Indeed, many of the objets de vertu acquired during that initial collaboration—like a set of steel Gio Ponti chairs with teal leather upholstery, and a Baguès ship-form crystal chandelier—have made their way, nearly two decades later, into Dunst’s current abode, a 1930s ranch house in the San Fernando Valley, where she lives with her fiancé, fellow actor Jesse Plemons, and their two sons, three-year-old Ennis and baby James. “I’m really a Valley girl. It’s just more peaceful here than the other side of the hill,” Dunst says matter-of-factly, pooh-poohing the antiquated snobbery of the L.A. real estate market.
After tackling the less sexy, albeit crucial, aspects of the renovation, such as structural reinforcement and the installation of new period-sensitive windows, Dunst and Hallworth outfitted the home with a broad array of furnishings and objects tied to specific milestones in the actor’s life and career. “That was a Spider-Man purchase,” Dunst says, gesturing toward a shapely, seductive Frits Henningsen wingback chair. “The Elizabeth Peyton portrait of Marie Antoinette was, predictably, from my Marie Antoinette days,” she continues, referring to her star turn in director Sofia Coppola’s toothsome 2006 biopic.
Many of the more eccentric heirlooms and curiosities in the home are connected to Dunst’s family. The antique ship models that adorn the living and dining rooms, for example, were fabricated by her grandfather, while an antique mourning wreath of white feathers in the family room was crafted by Dunst’s great-aunt on her Minnesota farm. The latest addition to the collection of family treasures is a piece of scrap wood painted by young Ennis, which Hallworth suggested mounting as an art object above the living room sofa. Perched atop the ready-made sculpture is a small wooden bird gifted to Dunst by Jane Campion, the director of the upcoming film The Power of the Dog, a tale of love and cruelty set in 1920s Montana, in which Dunst stars alongside Benedict Cumberbatch and Plemons.
Although Dunst admits she takes the lead in interior design—“Jesse was a bachelor dude, so I brought decorating into his life,” she says, laughing—Plemons’s presence is unmistakable. Every room in the house contains bits of Texiana, or Texidermy, or whatever one calls objects redolent of the Lone Star State, where Plemons was born. An abundance of guitars, two pianos—a Steinway and a beloved Wurlitzer—and an antique parlor organ said to have belonged to the Beach Boys’ Brian Wilson point to the actor’s passion for music.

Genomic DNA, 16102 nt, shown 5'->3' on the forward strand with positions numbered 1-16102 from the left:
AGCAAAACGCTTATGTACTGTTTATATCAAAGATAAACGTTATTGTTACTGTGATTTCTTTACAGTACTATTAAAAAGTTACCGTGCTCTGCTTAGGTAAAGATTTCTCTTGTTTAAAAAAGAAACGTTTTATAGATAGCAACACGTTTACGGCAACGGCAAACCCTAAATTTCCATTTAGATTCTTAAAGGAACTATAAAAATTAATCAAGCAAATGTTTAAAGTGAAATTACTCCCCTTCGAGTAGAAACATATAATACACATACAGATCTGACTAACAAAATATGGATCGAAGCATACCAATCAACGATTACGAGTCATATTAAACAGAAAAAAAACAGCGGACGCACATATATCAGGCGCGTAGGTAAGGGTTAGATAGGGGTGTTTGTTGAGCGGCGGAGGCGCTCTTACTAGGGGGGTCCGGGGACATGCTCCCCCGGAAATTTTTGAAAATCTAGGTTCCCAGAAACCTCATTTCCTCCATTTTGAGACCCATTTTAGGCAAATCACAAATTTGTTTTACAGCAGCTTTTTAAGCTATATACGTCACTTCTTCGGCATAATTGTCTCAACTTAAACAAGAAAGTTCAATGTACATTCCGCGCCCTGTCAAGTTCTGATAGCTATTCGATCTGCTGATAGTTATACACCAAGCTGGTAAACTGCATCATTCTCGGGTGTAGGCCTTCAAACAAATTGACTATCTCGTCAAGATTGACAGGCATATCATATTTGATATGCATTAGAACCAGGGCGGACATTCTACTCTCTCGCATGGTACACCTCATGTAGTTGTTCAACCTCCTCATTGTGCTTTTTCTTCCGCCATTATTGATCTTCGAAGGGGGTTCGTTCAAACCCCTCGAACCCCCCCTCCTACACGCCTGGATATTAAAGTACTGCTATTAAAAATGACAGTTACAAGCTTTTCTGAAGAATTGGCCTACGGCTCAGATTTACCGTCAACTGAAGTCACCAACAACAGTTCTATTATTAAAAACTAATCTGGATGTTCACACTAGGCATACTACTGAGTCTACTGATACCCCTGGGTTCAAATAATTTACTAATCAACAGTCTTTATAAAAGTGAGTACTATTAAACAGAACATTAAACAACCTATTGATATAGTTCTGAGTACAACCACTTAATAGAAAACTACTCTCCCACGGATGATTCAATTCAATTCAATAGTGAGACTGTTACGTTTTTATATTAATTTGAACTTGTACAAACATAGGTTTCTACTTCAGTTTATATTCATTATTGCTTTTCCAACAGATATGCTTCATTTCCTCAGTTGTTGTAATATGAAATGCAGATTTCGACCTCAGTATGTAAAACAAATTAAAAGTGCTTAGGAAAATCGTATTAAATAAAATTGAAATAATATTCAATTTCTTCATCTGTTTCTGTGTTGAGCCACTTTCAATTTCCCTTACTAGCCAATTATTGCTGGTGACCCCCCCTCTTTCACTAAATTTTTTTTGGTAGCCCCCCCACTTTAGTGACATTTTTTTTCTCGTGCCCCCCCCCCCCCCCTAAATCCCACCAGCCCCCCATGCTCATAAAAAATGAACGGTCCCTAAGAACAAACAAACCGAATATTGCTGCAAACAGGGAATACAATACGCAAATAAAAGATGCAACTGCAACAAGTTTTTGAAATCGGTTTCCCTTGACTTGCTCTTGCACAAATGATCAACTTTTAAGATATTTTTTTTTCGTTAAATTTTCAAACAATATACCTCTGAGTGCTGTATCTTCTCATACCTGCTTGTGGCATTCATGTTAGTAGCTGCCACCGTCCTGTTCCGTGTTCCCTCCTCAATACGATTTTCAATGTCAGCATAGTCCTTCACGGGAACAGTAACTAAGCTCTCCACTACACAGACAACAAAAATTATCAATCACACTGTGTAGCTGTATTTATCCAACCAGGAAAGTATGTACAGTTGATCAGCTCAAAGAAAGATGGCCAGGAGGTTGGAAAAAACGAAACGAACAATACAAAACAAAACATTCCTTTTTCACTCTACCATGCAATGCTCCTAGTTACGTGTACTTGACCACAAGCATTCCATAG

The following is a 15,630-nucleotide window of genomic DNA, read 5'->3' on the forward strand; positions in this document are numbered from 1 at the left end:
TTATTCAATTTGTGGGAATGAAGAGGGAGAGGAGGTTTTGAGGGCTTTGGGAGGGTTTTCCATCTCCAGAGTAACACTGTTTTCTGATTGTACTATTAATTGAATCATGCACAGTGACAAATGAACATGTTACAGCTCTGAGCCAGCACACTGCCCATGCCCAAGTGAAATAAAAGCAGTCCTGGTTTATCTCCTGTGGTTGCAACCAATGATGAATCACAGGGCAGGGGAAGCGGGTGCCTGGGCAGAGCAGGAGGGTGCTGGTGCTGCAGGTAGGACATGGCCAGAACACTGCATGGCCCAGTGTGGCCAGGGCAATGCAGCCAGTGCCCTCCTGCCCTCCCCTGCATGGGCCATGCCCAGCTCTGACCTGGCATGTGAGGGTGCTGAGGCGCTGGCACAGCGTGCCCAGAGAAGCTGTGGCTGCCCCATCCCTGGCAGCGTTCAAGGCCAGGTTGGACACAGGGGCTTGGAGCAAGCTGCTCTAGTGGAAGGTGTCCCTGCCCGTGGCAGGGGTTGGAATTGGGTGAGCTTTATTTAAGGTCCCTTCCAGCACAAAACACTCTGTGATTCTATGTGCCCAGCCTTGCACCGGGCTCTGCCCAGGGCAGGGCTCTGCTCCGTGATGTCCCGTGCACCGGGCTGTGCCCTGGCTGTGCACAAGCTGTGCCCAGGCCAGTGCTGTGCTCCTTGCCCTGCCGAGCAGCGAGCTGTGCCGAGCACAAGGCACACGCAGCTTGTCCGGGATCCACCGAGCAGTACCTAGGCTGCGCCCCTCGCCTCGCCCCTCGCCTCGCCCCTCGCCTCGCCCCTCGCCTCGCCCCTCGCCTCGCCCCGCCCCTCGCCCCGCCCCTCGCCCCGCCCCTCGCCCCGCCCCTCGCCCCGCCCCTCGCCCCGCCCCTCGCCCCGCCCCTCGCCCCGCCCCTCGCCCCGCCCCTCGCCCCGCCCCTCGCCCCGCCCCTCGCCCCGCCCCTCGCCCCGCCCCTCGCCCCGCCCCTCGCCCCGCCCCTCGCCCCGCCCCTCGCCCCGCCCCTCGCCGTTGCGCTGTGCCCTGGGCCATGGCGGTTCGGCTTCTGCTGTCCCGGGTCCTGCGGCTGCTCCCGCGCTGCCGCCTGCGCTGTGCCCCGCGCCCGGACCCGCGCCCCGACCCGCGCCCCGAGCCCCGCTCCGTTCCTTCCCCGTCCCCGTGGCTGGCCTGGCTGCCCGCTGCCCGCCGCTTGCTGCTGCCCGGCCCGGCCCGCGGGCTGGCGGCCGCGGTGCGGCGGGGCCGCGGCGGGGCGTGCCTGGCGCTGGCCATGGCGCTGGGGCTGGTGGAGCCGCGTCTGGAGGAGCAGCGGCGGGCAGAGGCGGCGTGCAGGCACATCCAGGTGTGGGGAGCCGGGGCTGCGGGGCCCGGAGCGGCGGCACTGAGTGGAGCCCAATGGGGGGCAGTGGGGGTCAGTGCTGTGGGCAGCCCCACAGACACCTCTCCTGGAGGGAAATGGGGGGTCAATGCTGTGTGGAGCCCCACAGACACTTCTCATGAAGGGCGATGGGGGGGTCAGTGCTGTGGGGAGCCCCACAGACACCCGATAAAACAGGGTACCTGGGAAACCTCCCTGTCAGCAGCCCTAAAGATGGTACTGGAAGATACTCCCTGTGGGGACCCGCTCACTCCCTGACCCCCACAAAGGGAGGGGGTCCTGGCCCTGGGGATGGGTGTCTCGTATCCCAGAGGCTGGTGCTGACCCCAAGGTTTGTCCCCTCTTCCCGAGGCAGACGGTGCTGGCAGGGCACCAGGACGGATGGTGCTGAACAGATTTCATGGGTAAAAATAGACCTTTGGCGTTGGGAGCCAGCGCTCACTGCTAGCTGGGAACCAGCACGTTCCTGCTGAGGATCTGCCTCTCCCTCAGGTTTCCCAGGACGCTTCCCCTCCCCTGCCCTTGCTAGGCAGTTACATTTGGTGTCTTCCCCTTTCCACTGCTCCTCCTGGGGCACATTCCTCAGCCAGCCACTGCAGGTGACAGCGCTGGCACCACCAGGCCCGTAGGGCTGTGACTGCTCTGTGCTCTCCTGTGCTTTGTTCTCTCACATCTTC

“There’s a dash of Jesse’s cowboy aesthetic mixed in with Kirsten’s more glamorous things. We had to shake it all up into just the right cocktail,” Hallworth notes. That peculiar olio comes to life in the comfy living room, where a broad copper chandelier reminiscent of a boot spur presides over an assemblage of refined furnishings by the likes of Philip Arctander and Jacques Adnet. Even in the extraordinary kitchen—a deeply soulful composition bathed in tones of aubergine and russet—the pattern on the antique Majolica tiles that line the backsplash call to mind the flourishes of a cowboy’s bandana.
“I like the combination of girly and masculine. I like things that have age and patina—really anything that sparks an emotional connection,” Dunst says of her decorative predilections. “Our home is the gathering spot where everyone comes to eat, drink, swim, make music. The bar is always in full swing. We want people to have a good time, so as much as we value pretty, nothing is too precious,” she adds. Asked whether she and Plemons have any future renovation plans for their delightfully cozy casa, Dunst demurs: “Not really…but I’m sure Jane does.”